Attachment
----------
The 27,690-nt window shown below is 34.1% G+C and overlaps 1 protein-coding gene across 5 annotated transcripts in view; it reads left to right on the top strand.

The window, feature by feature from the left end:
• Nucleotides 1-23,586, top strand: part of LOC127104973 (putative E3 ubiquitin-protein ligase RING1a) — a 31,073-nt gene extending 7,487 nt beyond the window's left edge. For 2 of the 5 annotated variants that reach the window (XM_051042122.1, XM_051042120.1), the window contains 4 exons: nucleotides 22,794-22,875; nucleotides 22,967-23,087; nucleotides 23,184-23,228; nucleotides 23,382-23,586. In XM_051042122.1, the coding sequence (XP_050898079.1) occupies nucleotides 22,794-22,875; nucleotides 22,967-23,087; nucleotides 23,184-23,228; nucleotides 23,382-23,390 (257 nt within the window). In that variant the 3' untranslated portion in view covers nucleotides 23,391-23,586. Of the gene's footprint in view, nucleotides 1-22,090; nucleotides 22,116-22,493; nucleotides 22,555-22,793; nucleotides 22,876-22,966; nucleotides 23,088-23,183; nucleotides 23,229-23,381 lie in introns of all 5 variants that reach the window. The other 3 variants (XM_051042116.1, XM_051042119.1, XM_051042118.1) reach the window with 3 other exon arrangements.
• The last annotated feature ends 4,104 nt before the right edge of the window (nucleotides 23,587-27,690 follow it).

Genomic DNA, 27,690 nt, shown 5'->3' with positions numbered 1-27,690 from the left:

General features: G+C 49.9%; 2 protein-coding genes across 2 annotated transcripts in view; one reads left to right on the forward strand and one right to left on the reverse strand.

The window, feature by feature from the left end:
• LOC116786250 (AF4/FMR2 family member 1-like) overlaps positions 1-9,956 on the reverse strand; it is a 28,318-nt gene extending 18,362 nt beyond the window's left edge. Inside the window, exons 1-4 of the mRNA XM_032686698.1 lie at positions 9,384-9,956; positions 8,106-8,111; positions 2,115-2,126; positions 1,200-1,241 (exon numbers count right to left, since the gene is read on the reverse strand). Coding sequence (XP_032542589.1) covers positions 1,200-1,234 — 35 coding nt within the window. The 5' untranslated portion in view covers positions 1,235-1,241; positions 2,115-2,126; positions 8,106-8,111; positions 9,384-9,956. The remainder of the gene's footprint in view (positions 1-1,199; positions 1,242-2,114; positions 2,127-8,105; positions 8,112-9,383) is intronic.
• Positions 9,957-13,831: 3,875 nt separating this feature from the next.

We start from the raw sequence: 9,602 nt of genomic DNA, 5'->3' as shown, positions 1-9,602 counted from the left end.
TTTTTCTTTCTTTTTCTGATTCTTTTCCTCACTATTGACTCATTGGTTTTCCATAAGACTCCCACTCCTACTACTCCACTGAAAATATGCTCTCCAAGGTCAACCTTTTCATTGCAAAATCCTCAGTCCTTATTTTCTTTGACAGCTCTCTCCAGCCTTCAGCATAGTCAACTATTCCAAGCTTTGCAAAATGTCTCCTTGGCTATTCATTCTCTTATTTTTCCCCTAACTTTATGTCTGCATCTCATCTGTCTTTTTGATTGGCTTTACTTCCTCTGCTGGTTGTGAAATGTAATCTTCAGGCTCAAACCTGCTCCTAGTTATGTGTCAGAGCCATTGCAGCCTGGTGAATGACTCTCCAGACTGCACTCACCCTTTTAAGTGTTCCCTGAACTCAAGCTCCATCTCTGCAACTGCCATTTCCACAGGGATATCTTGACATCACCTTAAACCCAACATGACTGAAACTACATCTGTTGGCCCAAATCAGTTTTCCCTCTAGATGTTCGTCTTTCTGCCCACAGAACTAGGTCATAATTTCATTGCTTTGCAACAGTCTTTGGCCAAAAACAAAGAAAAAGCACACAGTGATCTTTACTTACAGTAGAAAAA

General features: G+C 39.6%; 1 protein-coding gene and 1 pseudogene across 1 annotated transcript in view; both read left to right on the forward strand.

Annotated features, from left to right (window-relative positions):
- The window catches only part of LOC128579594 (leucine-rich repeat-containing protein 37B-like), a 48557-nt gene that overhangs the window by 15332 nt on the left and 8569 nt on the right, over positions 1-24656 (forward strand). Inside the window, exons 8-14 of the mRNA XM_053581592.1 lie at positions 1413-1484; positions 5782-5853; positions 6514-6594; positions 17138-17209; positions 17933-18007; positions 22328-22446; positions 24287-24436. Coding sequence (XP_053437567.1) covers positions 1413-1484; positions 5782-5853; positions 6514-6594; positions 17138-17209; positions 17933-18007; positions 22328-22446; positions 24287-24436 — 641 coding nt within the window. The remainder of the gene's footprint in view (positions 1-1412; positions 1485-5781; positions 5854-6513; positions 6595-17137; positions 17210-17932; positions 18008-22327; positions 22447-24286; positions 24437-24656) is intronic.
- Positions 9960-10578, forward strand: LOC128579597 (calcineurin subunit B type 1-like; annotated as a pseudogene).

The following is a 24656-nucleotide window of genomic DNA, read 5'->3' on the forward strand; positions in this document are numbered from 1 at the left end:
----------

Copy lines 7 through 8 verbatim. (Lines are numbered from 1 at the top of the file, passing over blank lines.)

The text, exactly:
The window, feature by feature from the left end:
• LOC116786250 (AF4/FMR2 family member 1-like) overlaps positions 1-9,956 on the reverse strand; it is a 28,318-nt gene extending 18,362 nt beyond the window's left edge. Inside the window, exons 1-4 of the mRNA XM_032686698.1 lie at positions 9,384-9,956; positions 8,106-8,111; positions 2,115-2,126; positions 1,200-1,241 (exon numbers count right to left, since the gene is read on the reverse strand). Coding sequence (XP_032542589.1) covers positions 1,200-1,234 — 35 coding nt within the window. The 5' untranslated portion in view covers positions 1,235-1,241; positions 2,115-2,126; positions 8,106-8,111; positions 9,384-9,956. The remainder of the gene's footprint in view (positions 1-1,199; positions 1,242-2,114; positions 2,127-8,105; positions 8,112-9,383) is intronic.